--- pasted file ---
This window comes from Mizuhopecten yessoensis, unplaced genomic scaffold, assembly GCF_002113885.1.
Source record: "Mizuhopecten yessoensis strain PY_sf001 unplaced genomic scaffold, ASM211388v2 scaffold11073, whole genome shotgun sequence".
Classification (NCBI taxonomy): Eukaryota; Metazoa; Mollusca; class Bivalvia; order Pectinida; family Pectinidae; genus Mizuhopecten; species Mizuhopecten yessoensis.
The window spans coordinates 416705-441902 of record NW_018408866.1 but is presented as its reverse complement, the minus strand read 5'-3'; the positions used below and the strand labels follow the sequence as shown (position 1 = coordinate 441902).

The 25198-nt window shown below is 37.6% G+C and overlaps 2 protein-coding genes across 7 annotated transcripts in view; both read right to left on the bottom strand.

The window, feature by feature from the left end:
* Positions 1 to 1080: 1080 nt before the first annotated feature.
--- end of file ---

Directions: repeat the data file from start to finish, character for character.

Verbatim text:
This window comes from Mizuhopecten yessoensis, unplaced genomic scaffold, assembly GCF_002113885.1.
Source record: "Mizuhopecten yessoensis strain PY_sf001 unplaced genomic scaffold, ASM211388v2 scaffold11073, whole genome shotgun sequence".
Classification (NCBI taxonomy): Eukaryota; Metazoa; Mollusca; class Bivalvia; order Pectinida; family Pectinidae; genus Mizuhopecten; species Mizuhopecten yessoensis.
The window spans coordinates 416705-441902 of record NW_018408866.1 but is presented as its reverse complement, the minus strand read 5'-3'; the positions used below and the strand labels follow the sequence as shown (position 1 = coordinate 441902).

The 25198-nt window shown below is 37.6% G+C and overlaps 2 protein-coding genes across 7 annotated transcripts in view; both read right to left on the bottom strand.

The window, feature by feature from the left end:
* Positions 1 to 1080: 1080 nt before the first annotated feature.